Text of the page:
Registering for Events

The Java Print Service API allows services to report two types of events to applications: printer status updates and print job progress updates. The events API, which includes the javax.print.event package and methods to register listeners on a service and DocPrintJob, follows the familiar listener model used in AWT.

Print Service Events

Print Service event listeners monitor a service's changes in status and report events as changes in the values of print service attributes. An application can monitor events on a print service by implementing the javax.print.event.PrintServiceAttributeListener interface and installing itself as a listener on a PrintService as shown in this example:

public class PrintPS implements PrintServiceAttributeListener {
        public void attributeUpdate(PrintServiceAttributeEvent e){
                // Do something if an attribute is updated
The PrintServiceAttributeListener.attributeUpdate() method is called when print service attributes change. The service uses the PrintServiceAttributeListener interface to decide which events it supports.

An application can discover which print service attributes a service supports by using the same query methods it uses to discover which request attributes a service supports. For example, to discover if the service supports the QueuedJobCount attribute an application calls:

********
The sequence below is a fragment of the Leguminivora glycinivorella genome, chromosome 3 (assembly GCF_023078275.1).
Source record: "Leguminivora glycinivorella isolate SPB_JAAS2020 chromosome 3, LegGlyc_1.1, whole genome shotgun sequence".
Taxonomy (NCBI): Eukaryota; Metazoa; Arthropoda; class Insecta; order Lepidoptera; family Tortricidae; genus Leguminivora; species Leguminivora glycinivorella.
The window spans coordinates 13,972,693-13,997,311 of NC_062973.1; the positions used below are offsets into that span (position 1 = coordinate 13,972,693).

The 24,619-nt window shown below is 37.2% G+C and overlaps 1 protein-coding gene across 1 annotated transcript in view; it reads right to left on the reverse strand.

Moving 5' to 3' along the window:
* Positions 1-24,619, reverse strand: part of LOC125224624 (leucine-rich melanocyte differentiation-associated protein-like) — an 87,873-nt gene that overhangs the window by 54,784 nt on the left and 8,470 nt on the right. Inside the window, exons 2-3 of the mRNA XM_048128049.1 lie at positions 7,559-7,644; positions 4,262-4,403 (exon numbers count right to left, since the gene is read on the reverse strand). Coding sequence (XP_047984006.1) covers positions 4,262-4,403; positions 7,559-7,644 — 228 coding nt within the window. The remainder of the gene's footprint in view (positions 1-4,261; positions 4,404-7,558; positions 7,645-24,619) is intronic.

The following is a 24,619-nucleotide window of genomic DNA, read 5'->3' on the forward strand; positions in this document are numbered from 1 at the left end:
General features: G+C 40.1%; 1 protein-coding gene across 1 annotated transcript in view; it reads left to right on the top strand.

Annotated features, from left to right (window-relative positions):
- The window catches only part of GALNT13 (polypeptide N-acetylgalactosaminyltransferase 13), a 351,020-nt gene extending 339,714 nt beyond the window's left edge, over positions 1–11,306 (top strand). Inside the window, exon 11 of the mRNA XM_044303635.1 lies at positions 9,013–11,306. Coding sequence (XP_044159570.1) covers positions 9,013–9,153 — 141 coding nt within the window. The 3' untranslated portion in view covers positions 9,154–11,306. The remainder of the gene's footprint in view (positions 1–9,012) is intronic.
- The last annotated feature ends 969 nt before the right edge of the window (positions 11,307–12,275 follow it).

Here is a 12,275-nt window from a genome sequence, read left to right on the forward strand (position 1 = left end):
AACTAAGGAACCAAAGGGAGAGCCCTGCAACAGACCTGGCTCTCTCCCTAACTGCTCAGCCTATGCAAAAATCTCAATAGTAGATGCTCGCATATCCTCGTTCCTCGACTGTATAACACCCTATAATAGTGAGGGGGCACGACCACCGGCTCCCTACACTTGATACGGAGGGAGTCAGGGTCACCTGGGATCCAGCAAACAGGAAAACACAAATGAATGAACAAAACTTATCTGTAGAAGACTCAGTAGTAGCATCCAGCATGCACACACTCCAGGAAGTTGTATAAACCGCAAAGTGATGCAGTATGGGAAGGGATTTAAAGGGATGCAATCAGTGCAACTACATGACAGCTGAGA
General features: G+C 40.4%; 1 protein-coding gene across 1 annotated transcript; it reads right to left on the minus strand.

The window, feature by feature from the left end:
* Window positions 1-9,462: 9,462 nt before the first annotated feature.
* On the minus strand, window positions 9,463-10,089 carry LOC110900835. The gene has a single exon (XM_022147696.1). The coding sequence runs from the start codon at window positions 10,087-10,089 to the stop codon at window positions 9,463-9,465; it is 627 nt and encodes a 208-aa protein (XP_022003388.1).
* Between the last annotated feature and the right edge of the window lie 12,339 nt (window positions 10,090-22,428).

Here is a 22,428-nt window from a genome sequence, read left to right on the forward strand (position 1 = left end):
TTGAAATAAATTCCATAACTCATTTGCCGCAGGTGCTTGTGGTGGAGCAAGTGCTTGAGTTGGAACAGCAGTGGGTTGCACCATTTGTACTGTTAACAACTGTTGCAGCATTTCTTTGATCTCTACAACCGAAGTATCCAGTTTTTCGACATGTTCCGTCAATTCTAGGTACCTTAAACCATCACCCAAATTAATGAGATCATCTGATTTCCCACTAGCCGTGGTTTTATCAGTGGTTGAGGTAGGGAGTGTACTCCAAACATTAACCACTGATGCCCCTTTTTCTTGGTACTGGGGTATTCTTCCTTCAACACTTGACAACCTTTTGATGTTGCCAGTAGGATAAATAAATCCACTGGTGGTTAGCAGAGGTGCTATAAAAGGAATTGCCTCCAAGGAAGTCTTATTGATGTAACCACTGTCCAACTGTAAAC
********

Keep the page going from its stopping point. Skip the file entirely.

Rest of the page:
The service determines how frequently it reports updates on attributes. If many attributes are supported, the service might batch events, which means an application isn't guaranteed to receive a particular event. The delivered event contains only attributes that have changed in value, which means that static service attributes, such as the printer model, will never be reported in an event.

Print Job Events

Most printing clients are more interested in monitoring a print job than monitoring a service's status. A client can install two different kinds of listeners on a DocPrintJob: PrintJobAttributeListener and PrintJobListener.


PrintJobAttributeListener is similar to the service attribute listener: the job reports changes in attributes that implement the PrintJobAttribute interface. Usually these attributes are also print request attributes and are fixed over the lifetime of a print job. Only a few attributes, such as JobMediaSheetsCompleted, are likely to change. Since few clients are interested in this granularity of detail, and even fewer services support this capability, clients will most likely use PrintJobListener to monitor a job's progress.


PrintJobListener is easier to use than PrintJobAttributeListener because it delivers simple messages, such as printJobCompleted or printJobFailed. The interface has only six methods, each of which reports a significant but simple piece of information as an event. As a convenience, the adapter class, PrintJobAdapter, provides default implementations of these six methods.

One message in particular: printJobNoMoreEvents is unusual but useful. A client is often interested in knowing if a job has finished or failed. If possible, a service should deliver such "terminal" events, but sometimes the service cannot be sure if the job finished or failed, and a "completed" message is misleading in this case. For example, a job might be spooled to a network print service that has a queue that's not visible. In this case, the "no more events" message is not sufficient to say that the job has succeeded, but the client can at least infer that it is not known to have failed. The following example demonstrates adding a listener that monitors printJobNoMoreEvents messages:

public class PrintPS extends PrintJobAdapter{
        public void printJobNoMoreEvents(PrintJobEvent e){
                // Do something here


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